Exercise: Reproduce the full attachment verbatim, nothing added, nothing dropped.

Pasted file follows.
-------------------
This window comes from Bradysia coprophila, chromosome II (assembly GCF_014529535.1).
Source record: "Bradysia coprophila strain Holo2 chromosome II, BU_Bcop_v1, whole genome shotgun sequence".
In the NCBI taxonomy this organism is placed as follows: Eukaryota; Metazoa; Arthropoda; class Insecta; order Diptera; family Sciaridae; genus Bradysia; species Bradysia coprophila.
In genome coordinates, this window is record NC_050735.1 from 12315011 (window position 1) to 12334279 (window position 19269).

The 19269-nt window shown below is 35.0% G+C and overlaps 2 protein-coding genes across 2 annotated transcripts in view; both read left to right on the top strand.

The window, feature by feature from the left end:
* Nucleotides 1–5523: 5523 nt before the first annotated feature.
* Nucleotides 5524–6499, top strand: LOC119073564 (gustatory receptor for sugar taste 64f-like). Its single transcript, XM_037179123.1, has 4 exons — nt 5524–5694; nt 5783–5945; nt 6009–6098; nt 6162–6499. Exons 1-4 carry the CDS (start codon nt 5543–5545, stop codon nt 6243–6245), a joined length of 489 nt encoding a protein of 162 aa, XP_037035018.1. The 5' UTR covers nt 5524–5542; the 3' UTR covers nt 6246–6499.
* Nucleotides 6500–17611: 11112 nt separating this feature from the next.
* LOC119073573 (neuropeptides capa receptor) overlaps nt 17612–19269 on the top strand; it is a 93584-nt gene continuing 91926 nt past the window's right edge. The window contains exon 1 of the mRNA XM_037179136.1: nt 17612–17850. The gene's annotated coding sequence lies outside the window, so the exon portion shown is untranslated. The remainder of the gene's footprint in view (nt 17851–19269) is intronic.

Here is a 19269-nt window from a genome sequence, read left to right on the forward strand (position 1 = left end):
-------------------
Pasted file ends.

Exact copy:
This window comes from Bradysia coprophila, chromosome II (assembly GCF_014529535.1).
Source record: "Bradysia coprophila strain Holo2 chromosome II, BU_Bcop_v1, whole genome shotgun sequence".
In the NCBI taxonomy this organism is placed as follows: Eukaryota; Metazoa; Arthropoda; class Insecta; order Diptera; family Sciaridae; genus Bradysia; species Bradysia coprophila.
In genome coordinates, this window is record NC_050735.1 from 12315011 (window position 1) to 12334279 (window position 19269).

The 19269-nt window shown below is 35.0% G+C and overlaps 2 protein-coding genes across 2 annotated transcripts in view; both read left to right on the top strand.

The window, feature by feature from the left end:
* Nucleotides 1–5523: 5523 nt before the first annotated feature.
* Nucleotides 5524–6499, top strand: LOC119073564 (gustatory receptor for sugar taste 64f-like). Its single transcript, XM_037179123.1, has 4 exons — nt 5524–5694; nt 5783–5945; nt 6009–6098; nt 6162–6499. Exons 1-4 carry the CDS (start codon nt 5543–5545, stop codon nt 6243–6245), a joined length of 489 nt encoding a protein of 162 aa, XP_037035018.1. The 5' UTR covers nt 5524–5542; the 3' UTR covers nt 6246–6499.
* Nucleotides 6500–17611: 11112 nt separating this feature from the next.
* LOC119073573 (neuropeptides capa receptor) overlaps nt 17612–19269 on the top strand; it is a 93584-nt gene continuing 91926 nt past the window's right edge. The window contains exon 1 of the mRNA XM_037179136.1: nt 17612–17850. The gene's annotated coding sequence lies outside the window, so the exon portion shown is untranslated. The remainder of the gene's footprint in view (nt 17851–19269) is intronic.

Here is a 19269-nt window from a genome sequence, read left to right on the forward strand (position 1 = left end):